Dr. George F. Vande Woude received his M.S. (1962) and Ph.D. (1964) from Rutgers University. From 1964-1972, he served first as a postdoctoral research associate, then as a research virologist for the US Department of Agriculture at Plum Island Animal Disease Center. In 1972, he joined the National Cancer Institute as Head of the Human Tumor Studies and Virus Tumor Biochemistry Sections. In 1980, he was appointed Chief of the Laboratory of Molecular Oncology and, in 1983, he was selected to be Director of the Advanced Bioscience Laboratories-Basic Research Program at the National Cancer Institute, Frederick, MD, a position he held until 1998. From 1995-1998, Dr. Vande Woude was Special Advisor to the Director of the National Cancer Institute and served to reorganize the intramural basic science at NCI. In 1999, he was selected to be the first Director of the newly created Van Andel Research Institute in Grand Rapids, Michigan, a position he held until February 2009. He is currently a Distinguished Scientific Fellow.
Dr. Vande Woude used recombinant DNA technology to isolate integrated forms of acute transforming retroviruses and compare their oncogenes to cellular protooncogenes. His laboratory was first to determine the structure and sequence of proviral long terminal repeats (LTR), to demonstrate their enhancer function of the LTR promoter, and to show the utility of LTR expression vectors in eukaryotic cells. His laboratory was first to demonstrate that a normal cellular protooncogene could be activated as an oncogene. These findings provided a foundation for the search for active oncogenes in tumors. His studies of the mos oncogene have continued for almost two decades and led to the discovery that the normal mos product regulates vertebrate meiotic maturation and is responsible for the production of an unfertilized egg. The MPF results provided the first direct connection between oncogene function and the cyclin dependent kinases that regulate cell cycle.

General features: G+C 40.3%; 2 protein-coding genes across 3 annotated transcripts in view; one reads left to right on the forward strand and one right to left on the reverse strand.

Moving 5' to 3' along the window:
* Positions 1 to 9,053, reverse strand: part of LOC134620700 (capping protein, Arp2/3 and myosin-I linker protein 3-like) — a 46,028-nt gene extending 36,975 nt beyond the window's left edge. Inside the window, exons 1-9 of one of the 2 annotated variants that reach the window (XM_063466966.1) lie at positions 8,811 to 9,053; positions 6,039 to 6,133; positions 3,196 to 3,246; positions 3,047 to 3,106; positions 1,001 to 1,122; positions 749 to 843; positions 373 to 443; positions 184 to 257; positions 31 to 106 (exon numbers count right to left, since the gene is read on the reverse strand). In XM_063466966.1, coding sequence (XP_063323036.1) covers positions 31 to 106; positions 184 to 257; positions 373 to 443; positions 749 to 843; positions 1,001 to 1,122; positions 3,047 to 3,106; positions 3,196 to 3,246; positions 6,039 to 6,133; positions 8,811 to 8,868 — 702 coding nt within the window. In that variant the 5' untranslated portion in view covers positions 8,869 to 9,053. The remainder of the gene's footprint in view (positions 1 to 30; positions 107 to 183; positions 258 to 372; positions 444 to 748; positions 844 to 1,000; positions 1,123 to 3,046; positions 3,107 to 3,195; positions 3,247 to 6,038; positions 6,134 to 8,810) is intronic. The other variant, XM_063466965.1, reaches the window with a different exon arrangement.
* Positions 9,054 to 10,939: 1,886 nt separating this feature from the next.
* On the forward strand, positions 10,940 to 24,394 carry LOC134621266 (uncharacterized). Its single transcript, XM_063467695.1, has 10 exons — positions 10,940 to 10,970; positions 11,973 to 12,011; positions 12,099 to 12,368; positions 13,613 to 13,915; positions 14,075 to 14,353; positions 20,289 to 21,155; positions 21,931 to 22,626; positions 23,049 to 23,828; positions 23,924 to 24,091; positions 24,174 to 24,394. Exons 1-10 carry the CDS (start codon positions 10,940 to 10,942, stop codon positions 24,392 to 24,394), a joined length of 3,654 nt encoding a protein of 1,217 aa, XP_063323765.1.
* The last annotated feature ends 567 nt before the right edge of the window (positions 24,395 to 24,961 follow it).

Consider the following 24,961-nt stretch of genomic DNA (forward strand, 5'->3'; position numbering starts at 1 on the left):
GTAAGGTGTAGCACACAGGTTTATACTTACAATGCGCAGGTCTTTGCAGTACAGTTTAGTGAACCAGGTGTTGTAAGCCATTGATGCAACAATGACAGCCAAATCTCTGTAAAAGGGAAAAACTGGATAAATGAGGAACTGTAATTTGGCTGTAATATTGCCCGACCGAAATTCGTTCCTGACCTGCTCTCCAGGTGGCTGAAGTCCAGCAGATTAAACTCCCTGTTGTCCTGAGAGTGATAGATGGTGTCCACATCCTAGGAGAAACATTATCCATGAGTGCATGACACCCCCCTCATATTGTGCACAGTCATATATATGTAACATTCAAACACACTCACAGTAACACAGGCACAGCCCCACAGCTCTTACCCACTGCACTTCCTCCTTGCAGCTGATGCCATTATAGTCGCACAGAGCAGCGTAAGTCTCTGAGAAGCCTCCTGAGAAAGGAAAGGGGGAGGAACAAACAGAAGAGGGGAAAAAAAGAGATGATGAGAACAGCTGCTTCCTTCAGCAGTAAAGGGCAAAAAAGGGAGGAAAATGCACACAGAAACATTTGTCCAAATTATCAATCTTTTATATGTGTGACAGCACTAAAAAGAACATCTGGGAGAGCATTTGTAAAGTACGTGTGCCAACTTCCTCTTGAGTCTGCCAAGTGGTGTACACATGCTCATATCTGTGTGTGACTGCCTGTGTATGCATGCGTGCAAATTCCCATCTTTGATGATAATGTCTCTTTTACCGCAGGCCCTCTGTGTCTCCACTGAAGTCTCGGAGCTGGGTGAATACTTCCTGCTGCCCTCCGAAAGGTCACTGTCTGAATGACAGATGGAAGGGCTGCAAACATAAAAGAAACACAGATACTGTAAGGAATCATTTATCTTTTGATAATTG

Still another important contribution was Dr. Vande Woude's discovery of the human met oncogene, a member of the tyrosine kinase growth factor receptor family that is ubiquitously expressed in mammalian tissues. The Vande Woude lab, together with the laboratory of Dr. Stuart Aaronson, discovered that the Met ligand is a hepatocyte growth factor (HGF). This connection significantly expanded the importance of this ligand-receptor pair in the mitogenic, motogenic, and morphogenic behavior of epithelial cells. His laboratory was first to show that inappropriate Met expression renders cells tumorigenic and occurs in human tumors. His laboratory demonstrated that cells inappropriately expressing HGF/Met autocrine signaling display potent metastatic activity in vivo. This tyrosine kinase growth factor receptor pathway displays all of the phenotypes essential for malignant growth.